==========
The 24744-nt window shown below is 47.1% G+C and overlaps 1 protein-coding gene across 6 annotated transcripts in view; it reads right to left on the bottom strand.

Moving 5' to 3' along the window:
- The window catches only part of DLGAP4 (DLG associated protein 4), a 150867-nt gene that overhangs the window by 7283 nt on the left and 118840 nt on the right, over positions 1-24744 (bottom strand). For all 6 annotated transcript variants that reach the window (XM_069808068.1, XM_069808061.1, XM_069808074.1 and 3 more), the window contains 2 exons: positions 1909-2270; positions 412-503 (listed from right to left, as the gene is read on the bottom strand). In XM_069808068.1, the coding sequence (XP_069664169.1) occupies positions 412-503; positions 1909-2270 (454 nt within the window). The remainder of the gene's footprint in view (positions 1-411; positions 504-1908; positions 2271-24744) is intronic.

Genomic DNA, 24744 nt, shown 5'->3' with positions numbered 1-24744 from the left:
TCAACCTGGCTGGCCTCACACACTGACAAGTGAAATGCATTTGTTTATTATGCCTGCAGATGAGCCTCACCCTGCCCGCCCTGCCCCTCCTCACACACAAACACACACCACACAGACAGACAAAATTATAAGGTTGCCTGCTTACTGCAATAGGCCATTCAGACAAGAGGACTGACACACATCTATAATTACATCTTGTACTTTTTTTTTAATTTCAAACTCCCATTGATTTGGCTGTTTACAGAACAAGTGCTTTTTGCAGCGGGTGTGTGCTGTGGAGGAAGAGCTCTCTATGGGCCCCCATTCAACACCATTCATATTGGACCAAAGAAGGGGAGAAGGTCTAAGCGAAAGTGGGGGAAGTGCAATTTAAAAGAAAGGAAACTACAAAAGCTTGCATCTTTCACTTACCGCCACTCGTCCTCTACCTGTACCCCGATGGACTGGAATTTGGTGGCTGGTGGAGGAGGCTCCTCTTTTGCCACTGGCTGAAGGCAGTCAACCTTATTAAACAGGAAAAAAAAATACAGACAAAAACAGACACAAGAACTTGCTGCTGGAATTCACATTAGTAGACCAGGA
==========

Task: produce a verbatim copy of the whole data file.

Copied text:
The 24744-nt window shown below is 47.1% G+C and overlaps 1 protein-coding gene across 6 annotated transcripts in view; it reads right to left on the bottom strand.

Moving 5' to 3' along the window:
- The window catches only part of DLGAP4 (DLG associated protein 4), a 150867-nt gene that overhangs the window by 7283 nt on the left and 118840 nt on the right, over positions 1-24744 (bottom strand). For all 6 annotated transcript variants that reach the window (XM_069808068.1, XM_069808061.1, XM_069808074.1 and 3 more), the window contains 2 exons: positions 1909-2270; positions 412-503 (listed from right to left, as the gene is read on the bottom strand). In XM_069808068.1, the coding sequence (XP_069664169.1) occupies positions 412-503; positions 1909-2270 (454 nt within the window). The remainder of the gene's footprint in view (positions 1-411; positions 504-1908; positions 2271-24744) is intronic.

Genomic DNA, 24744 nt, shown 5'->3' with positions numbered 1-24744 from the left:
TCAACCTGGCTGGCCTCACACACTGACAAGTGAAATGCATTTGTTTATTATGCCTGCAGATGAGCCTCACCCTGCCCGCCCTGCCCCTCCTCACACACAAACACACACCACACAGACAGACAAAATTATAAGGTTGCCTGCTTACTGCAATAGGCCATTCAGACAAGAGGACTGACACACATCTATAATTACATCTTGTACTTTTTTTTTAATTTCAAACTCCCATTGATTTGGCTGTTTACAGAACAAGTGCTTTTTGCAGCGGGTGTGTGCTGTGGAGGAAGAGCTCTCTATGGGCCCCCATTCAACACCATTCATATTGGACCAAAGAAGGGGAGAAGGTCTAAGCGAAAGTGGGGGAAGTGCAATTTAAAAGAAAGGAAACTACAAAAGCTTGCATCTTTCACTTACCGCCACTCGTCCTCTACCTGTACCCCGATGGACTGGAATTTGGTGGCTGGTGGAGGAGGCTCCTCTTTTGCCACTGGCTGAAGGCAGTCAACCTTATTAAACAGGAAAAAAAAATACAGACAAAAACAGACACAAGAACTTGCTGCTGGAATTCACATTAGTAGACCAGGA